J. L. BELL is a Massachusetts writer who specializes in (among other things) the start of the American Revolution in and around Boston. He is particularly interested in the experiences of children in 1765-75. He has published scholarly papers and popular articles for both children and adults. He was consultant for an episode of History Detectives, and contributed to a display at Minute Man National Historic Park.

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Sunday, January 07, 2018

Digital Resources from Mount Vernon

Here are some digital goodies from the George Washington National Library at Mount Vernon, which I visited last year for a symposium.

Podcasts: The Conversations from the Washington’s Library podcast usually features a one-on-one chat between the library’s founding director, Douglas Bradburn, and a historian or author who is speaking or doing research at the site.

These are in-depth interviews, most lasting about an hour. Bradburn asks about people’s latest book and ongoing research from the perspective of a fellow historian with an excellent overview of research being done in the field. He often gets into a topic few history podcasts cover: his guests’ careers in and out of academia. Some of the shows are recorded more clearly than others; a couple of times I’ve given up on listening in the car because I couldn’t make out both sides of the conversation.

After a few months’ hiatus, the podcast has just returned with a conversation with Gordon Wood, one of the most influential early American historians of his generation. (During that break, Bradburn became the head of Mount Vernon overall, so he was keeping busy.)

Interactive Map: Washington’s World is one of the many digital resources that Joseph Stoltz oversees for Mount Vernon, a map tracing all of George Washington’s travels. This map shows his known location at every point in his life, pinned with G.I.S. onto a modern map of North America.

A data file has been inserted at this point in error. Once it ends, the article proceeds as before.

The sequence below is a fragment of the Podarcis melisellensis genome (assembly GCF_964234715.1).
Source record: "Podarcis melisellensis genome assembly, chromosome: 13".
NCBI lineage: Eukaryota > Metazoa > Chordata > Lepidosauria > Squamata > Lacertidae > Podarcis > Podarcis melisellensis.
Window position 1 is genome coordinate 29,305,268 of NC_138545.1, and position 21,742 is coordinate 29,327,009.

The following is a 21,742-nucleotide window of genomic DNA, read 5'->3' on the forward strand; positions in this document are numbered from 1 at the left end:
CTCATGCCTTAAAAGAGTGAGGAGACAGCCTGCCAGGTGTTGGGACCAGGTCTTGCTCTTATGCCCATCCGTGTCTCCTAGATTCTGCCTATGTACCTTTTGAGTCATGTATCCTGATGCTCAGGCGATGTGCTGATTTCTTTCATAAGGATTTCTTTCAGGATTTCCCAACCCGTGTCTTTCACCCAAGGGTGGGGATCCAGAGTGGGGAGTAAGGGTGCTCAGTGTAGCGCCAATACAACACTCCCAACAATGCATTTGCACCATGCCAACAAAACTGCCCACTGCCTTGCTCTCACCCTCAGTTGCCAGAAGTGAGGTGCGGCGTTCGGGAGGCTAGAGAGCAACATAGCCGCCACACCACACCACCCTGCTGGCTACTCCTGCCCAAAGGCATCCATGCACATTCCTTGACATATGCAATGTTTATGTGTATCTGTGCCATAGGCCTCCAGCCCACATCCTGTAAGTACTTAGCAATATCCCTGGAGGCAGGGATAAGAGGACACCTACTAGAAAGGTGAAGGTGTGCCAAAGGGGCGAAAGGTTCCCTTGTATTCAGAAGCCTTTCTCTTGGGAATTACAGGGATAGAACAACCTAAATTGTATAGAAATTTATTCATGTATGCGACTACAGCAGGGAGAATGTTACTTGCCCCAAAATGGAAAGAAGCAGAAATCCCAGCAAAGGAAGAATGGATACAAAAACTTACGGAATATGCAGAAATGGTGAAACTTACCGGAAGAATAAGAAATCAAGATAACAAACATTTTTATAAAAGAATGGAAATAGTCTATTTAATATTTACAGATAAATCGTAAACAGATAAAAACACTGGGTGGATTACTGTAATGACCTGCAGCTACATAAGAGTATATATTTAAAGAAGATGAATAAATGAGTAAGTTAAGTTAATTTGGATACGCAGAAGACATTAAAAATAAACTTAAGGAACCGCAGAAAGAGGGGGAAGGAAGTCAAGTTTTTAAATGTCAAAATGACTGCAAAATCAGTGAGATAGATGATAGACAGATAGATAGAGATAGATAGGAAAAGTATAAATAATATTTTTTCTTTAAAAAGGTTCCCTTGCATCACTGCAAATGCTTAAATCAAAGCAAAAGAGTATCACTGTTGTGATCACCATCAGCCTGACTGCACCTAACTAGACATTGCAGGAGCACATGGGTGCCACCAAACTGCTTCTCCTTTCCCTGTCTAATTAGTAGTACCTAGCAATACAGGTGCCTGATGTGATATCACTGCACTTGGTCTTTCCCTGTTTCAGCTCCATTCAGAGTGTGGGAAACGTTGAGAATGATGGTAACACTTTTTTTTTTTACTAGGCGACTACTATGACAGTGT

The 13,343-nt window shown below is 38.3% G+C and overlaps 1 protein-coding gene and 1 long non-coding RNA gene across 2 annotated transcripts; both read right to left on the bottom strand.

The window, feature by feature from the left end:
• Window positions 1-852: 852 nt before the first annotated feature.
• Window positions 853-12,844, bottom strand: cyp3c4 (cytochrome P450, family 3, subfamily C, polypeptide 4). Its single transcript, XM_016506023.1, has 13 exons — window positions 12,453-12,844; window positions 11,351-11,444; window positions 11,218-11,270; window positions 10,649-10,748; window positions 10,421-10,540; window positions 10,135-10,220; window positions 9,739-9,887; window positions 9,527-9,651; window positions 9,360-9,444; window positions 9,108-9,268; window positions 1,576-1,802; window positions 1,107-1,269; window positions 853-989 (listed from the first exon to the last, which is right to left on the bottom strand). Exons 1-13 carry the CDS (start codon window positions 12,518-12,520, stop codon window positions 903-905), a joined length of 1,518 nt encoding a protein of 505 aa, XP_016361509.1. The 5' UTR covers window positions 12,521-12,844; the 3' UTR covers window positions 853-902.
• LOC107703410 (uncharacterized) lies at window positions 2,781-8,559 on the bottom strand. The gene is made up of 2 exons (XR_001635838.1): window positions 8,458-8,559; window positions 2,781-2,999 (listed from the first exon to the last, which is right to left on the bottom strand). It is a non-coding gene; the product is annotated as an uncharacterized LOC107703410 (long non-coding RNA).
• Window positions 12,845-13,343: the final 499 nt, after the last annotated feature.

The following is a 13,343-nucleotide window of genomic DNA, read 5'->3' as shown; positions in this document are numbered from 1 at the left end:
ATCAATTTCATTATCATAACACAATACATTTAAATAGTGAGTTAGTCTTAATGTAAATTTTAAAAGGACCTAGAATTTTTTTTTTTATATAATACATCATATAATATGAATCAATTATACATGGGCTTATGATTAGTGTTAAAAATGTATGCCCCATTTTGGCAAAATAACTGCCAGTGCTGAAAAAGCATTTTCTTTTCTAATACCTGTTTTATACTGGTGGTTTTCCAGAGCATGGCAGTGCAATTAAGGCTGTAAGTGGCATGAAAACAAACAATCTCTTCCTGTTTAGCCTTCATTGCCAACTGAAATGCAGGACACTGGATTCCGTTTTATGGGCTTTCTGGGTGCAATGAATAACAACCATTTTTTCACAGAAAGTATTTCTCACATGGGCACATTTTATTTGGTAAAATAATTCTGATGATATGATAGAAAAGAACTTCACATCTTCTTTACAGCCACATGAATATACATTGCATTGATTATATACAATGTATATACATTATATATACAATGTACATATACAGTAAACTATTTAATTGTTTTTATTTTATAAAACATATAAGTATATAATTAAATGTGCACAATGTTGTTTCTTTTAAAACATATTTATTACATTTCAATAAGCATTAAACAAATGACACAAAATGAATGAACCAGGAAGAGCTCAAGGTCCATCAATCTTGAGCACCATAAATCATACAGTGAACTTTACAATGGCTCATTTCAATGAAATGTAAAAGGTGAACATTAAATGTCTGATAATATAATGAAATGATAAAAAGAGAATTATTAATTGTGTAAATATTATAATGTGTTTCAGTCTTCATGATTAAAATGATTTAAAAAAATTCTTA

We can thus follow Washington’s various journeys, as far west as Point Pleasant on the Ohio River (1770) and as far east as Barbados (1751). One can zoom in to the neighborhood level or out to see the whole scope of his movements. Major events have descriptive explanations and links to Mount Vernon’s growing digital encyclopedia of Washington’s life.

Because the sites are mapped onto a modern map, it’s easy to approximate Washington’s routes along today’s roads. In the case of Boston, however, the city’s modern shoreline isn’t the shoreline that Washington knew and struggled with. Still, it’s interesting to see locations pegged to all three of his visits to the city: in 1756 as a young colonial officer, in 1776 as a victorious besieger, and in 1789 as the elected President.

Lectures: Finally, I just learned that the talk I went to Mount Vernon to deliver can now be watched on C-Span’s American History TV site. It’s called “George Washington’s Cambridge Headquarters.”

The theme of that symposium was “George Washington Slept Here,” and all the talks explored different places where we know Washington spent time. The speakers brought a wide range of perspectives, focusing variously on archeology, farming, politics, surveying, war, and so on. Other lectures recorded by C-Span are:
The digital and physical resources at Mount Vernon will no doubt continue to grow.

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